Wednesday, October 8, 2014

Your Critique Partners May Be Holding You Back

Writers need external readers. This is a pretty much accepted thought in the publishing world for the simple fact that when we write, we do so with blinders on. We can only see things one way and that outside perspective is often what it takes to get you on the right track. But, could it be that your critique partners, those people there to get you on the right track, might be steering you in the wrong directions? If you are finding that you are doing everything that they think is good, and yet your career is constantly hitting a brick wall, the odds are you are not getting the help you need.

One of the things I have found after visiting a lot of different writing chapters around the nation is how the chapters with great authors continue to produce great authors. On the other hand, the chapters with new authors or those still struggling to get that first call, continue to grow the same type of author. This has to do with the group and the help the group is providing to one another. What we are dealing with here are "closed systems." Even though the definition is often associated with thermodynamics, I think you can see the problem. A closed system is defined as:

a region that is isolated from its surroundings by a boundary that admits no transfer of matter or energy across it.

One issue I see a lot with submissions is an extensive amount of back story to "justify" the behaviors or the actions of the characters. In other words, to provide the rationale for why the hero acts the way he does, or why the heroine isn't getting involved with a relationship, the author has added this complex, and often cumbersome story line. What is interesting, is when I do talk to the authors as to why they did this, the answer is the same the majority of the time. "My critique partners told me I had to have a reason for him doing this."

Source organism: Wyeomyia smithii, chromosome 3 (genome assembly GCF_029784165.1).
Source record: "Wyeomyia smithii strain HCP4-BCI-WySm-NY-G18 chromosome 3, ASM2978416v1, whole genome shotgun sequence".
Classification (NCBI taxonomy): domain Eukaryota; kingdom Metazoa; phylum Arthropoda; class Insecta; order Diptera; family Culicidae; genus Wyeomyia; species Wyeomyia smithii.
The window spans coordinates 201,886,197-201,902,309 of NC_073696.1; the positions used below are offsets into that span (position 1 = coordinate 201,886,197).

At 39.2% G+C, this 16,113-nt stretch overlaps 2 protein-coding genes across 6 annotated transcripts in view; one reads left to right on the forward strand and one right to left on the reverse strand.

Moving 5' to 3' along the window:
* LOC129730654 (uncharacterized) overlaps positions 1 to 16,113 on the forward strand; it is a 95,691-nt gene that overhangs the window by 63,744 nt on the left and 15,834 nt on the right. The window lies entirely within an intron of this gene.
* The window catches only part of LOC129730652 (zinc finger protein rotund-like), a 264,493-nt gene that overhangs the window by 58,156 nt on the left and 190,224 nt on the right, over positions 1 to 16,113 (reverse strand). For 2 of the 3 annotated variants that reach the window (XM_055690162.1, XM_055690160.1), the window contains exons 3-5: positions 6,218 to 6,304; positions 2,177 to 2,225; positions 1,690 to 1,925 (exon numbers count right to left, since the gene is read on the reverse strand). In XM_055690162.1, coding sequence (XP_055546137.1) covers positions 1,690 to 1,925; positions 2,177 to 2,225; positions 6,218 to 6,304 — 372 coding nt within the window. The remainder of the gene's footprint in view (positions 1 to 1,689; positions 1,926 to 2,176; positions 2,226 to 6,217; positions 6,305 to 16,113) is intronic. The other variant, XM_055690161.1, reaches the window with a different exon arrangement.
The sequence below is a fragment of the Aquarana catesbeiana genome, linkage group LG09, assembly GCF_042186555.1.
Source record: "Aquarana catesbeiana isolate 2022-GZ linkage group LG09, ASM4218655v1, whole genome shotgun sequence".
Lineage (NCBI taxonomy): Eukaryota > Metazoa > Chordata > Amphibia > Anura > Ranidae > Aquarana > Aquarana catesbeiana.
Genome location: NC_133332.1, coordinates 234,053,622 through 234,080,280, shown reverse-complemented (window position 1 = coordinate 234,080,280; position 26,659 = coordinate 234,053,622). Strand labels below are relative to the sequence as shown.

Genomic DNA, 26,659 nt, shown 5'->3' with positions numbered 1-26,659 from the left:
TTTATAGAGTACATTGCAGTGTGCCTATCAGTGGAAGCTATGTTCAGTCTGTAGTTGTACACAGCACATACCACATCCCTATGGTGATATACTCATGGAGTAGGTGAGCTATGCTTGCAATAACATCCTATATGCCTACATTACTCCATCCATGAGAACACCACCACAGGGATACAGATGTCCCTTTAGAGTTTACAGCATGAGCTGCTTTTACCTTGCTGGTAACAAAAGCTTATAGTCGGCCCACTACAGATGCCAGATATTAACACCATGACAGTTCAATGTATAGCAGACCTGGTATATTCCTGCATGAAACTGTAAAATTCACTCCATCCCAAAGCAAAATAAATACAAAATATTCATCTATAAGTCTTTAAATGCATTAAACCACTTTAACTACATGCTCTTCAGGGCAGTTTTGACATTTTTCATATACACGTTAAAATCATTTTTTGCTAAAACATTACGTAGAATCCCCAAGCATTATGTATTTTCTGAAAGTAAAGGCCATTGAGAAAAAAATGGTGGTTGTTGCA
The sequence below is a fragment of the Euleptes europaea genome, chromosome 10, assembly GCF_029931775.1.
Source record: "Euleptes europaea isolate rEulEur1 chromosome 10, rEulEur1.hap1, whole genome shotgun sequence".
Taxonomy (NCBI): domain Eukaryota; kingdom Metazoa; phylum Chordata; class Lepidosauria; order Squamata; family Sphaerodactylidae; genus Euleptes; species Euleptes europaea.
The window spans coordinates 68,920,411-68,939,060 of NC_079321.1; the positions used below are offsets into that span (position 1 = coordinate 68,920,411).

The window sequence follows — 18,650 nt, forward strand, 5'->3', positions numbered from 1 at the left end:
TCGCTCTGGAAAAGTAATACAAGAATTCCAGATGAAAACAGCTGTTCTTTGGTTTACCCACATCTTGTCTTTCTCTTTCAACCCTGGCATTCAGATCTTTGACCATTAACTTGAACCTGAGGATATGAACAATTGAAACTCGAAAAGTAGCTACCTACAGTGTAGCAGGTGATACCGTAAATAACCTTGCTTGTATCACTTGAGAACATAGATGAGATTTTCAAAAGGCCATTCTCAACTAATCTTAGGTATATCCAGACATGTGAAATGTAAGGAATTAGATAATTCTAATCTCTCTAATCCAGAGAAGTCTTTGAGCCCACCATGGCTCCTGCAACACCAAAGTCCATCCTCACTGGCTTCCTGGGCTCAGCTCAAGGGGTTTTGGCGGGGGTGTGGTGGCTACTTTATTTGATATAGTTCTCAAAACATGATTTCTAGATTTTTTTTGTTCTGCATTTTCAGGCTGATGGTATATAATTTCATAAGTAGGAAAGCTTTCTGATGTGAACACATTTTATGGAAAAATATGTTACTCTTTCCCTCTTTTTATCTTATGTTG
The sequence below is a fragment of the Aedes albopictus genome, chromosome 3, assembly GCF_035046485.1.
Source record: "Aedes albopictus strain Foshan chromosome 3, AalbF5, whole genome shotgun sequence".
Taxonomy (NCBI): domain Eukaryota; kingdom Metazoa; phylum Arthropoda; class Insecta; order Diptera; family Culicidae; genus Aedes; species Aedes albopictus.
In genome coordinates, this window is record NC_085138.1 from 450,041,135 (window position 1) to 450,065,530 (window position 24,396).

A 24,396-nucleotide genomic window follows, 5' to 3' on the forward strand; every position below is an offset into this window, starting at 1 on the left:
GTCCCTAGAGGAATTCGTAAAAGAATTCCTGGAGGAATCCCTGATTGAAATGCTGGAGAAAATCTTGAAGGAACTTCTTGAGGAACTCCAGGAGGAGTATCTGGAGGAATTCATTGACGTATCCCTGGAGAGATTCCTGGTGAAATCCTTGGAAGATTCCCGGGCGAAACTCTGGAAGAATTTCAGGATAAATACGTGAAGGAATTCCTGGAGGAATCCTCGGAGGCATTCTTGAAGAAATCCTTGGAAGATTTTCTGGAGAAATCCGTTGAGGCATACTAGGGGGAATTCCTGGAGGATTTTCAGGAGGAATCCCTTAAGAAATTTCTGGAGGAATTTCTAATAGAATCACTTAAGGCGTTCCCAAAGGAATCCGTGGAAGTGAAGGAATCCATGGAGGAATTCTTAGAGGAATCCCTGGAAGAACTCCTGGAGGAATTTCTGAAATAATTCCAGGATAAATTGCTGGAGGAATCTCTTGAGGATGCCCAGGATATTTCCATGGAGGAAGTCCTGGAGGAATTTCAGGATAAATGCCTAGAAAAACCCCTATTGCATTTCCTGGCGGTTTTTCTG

If you are picking critique partners, or assessing the critique partners you are working with, you need to think about why you are putting these people in charge of your "prized manuscript." Are you doing this because they are part of your writing chapter and also in need of a critique partner, or are you doing this because you each have something to provide to the working relationship.

Think of it this way... If your car is broken, do you take it to a plumber? Do you take it to Uncle Billy Bob with the car on the blocks who says he can fix anything? Probably not. You take it to the mechanic who has a reputation for good work and who knows what the heck he is doing.

You should be doing the same thing when it comes to finding a critique partner. Your friends, or the people in your writing chapter might have great intentions and really want to help you, but if they are only going to lead you down the wrong path, or keep you at the level you are at right now, this is not going to help you.

Don't get me wrong here. These are good people and there is nothing wrong with getting some feedback from them, but when it comes to the in-depth critiques you are looking for, find people who know what the heck they are doing.

This will take time so don't rush the process. You might find people within those online groups. You might find people in other genres. That's fine. Just start digging.

1 comment:

  1. I recently had to make a change in critique partners due to their inability to get mss back to me. At all. If I ever received them back, there would only be one or two comments. So I'd submit the work. And get rejected. Now I have a new critique partner, one who's published in the same imprint as I am with Entangled. And my work has only gotten better because of her. I'm sad it took me so long to realize the change was needed.